Sunday, July 16, 2006

Sample critics' blurb: "Darwin's Nightmare is a filmgoer's wet dream!"

For some reason there doesn't appear to be a dvd release upcoming anytime soon, but if you have the Sundance channel or Comcast on Demand you have almost the entire rest of summer to catch one of the most cruelly ironic documentaries I've ever seen: Darwin's Nightmare. Primarily focusing on the lasting effects of introducing the Nile Perch into Tanzania's Lake Victoria, the film soon spreads out to encompass the effects of globalization on the region as a whole and also offers up an almost surreal array of images of African poverty. The Perch basically destroyed the lake's ecosystem by wiping out nearly every other species of fish in the area, yet it multiplied so fast and it's fillets are so valuable in Europe that selling it has become highly profitable... but not for Tanzanians. Throughout the film, ex-Soviet cargo planes take off for European countries loaded with fish meat, while later the filmmakers show a ghastly market swarming with maggots, where the fish heads and other refuse are sold to locals. Oh, and what are those cargo planes bringing into the country when they arrive at the laxly guarded Tanzanian airport? Nothing at all for Africans, as the viewer and the film's interviewees initially believe; yet later it's revealed they're actually bringing weapons and ammunition for guerilla groups in the civil war-torn neighboring countries. Indeed, a nighttime security guard at the fish processing plant who makes $1 an hour expresses hope for war, as he could make more money as a soldier than at any other available job. None of this seems to penetrate the psyche of visiting European Union officials, shown at a conference proclaiming the perch business a great capitalistic success.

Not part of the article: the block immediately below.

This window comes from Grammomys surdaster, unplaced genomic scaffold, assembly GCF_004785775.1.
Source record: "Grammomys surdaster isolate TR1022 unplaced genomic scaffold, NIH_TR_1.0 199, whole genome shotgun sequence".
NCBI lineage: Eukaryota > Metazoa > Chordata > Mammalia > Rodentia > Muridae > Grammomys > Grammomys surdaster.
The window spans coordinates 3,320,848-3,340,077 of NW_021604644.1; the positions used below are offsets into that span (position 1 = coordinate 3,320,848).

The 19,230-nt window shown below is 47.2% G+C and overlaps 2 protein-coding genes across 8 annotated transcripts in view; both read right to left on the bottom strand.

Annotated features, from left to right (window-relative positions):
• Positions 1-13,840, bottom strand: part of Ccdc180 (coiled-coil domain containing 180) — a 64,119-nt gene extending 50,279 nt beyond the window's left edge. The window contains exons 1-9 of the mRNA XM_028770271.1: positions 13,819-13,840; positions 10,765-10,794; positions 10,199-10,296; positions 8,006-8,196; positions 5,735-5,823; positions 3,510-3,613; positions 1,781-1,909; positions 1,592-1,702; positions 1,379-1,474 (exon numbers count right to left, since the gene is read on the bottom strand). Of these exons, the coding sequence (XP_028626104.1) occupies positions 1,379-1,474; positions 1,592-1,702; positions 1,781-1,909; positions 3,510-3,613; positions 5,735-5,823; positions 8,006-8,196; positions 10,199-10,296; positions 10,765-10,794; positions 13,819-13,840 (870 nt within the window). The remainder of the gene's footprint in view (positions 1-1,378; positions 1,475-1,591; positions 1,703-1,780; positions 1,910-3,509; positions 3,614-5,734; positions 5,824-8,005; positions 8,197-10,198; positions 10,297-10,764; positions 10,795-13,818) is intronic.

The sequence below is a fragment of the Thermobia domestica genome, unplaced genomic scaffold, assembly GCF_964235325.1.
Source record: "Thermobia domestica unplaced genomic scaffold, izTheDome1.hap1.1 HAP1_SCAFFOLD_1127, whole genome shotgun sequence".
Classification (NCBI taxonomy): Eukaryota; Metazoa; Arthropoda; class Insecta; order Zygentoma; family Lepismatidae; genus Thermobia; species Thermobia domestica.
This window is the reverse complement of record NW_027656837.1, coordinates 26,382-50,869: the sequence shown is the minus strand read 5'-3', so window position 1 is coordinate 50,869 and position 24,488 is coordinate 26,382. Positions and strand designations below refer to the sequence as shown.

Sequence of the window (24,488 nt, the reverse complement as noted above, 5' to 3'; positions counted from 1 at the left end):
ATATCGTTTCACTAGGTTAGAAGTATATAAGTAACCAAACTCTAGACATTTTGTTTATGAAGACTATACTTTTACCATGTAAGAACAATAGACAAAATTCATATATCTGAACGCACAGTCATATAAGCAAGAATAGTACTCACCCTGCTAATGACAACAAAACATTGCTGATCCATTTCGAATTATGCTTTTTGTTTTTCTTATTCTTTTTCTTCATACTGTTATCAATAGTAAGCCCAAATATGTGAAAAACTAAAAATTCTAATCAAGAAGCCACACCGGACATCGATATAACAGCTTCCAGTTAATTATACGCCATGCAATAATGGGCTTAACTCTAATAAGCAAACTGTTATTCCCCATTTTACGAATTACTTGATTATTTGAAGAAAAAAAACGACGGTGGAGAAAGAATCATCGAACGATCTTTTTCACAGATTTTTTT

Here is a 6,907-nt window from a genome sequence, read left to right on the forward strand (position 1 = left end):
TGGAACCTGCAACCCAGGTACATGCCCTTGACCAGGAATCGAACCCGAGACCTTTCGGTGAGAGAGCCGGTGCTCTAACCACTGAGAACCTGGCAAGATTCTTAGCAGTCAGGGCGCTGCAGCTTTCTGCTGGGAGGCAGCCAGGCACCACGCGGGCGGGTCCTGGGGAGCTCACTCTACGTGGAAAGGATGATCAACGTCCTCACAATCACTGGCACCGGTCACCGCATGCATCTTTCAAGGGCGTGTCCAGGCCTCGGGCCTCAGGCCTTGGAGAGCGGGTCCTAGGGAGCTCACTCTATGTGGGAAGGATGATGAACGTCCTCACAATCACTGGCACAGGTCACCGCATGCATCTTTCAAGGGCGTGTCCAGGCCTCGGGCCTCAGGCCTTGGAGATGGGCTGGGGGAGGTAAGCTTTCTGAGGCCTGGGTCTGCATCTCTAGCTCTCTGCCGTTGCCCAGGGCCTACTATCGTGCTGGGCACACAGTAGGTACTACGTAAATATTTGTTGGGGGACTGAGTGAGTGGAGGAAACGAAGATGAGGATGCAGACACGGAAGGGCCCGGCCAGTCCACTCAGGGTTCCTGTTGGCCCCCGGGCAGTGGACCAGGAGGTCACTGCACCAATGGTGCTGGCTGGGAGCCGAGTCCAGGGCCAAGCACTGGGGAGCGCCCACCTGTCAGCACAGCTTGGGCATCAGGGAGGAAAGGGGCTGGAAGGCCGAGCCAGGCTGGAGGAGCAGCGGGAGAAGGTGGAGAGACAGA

The film contains no narration and a minimum of explanation, often leaving the viewer to piece together and interpret the information onscreen themselves. The director could be fairly criticized for sacrificing coherence for an abundance of onscreen human tragedy, but fans of powerful, unique documentaries will likely find the film fascinating nonetheless.

While scenes of Tanzanian children beating each other up for handfuls of rice and melting down fish boxes in order to sniff the binding glue in the packaging are indeed horrific, I dare say they pale in comparison to the trauma I endured while first attempting to see this film (I would advise perusing this tale no further, dear reader, unless extreme stoicism shields you from sympathy for deep human misery) . The National Archives in DC held a free screening for this film, as they did with every other nominee for Best Documentary at this year's Oscar's, back in early March. However, by the time I got there 45 minutes early, a sizable line had already formed. I stood outside in the bitter cold for over an hour, besieged not only by the weather but the friendly patter of yammering oldsters, as my hope of admittance gradually dimmed. When the cut-off point was announced to the five people remaining in front of me and we were told no one else could be seated, the grave injustice of it all bore down on me like an avalanche and seemed to extinguish the inner light of my being. Oh what a sad, sniffling sight I must have been that evening, trudging home on the Metro, ears reddened by the elements (having lacked the foresight to wear my trusty toboggan). It's too bad Darwin's Nightmare director Hubert Sauper wasn't there with his camera to capture my tale of woe that evening - assuming he'd have fortitude enough not to turn away his lens in despair.

(left: me after not getting into a free movie screening)


loveyouintheface said...

A harrowing experience like yours should be documented somehow. Maybe we could make a fictional movie called something like "Crybaby"? You could be a pariah from acceptable society and run with a crowd of redneck rockers. There would be lots of "give me that ticket" dance-offs with people in line for the movie. There could even be an attractive blonde girl in the mix that loves you and documentary films with a hot, hot heat despite warnings from her concerned yet square parents? She could even try to keep you warm in line until you sink into the icy waters telling her to LIVE LIVE LIVE...wait, what?

Chris said...

Just so long as me and my gang get to break out of jail at the end in time for the big screening of "The Fog of War."

Sarah T said...

Aha! Correct Cumberland use of the word 'toboggan'! Victory! Keep up the good work!

Chris said...

Someone caught it! Egg-cellent.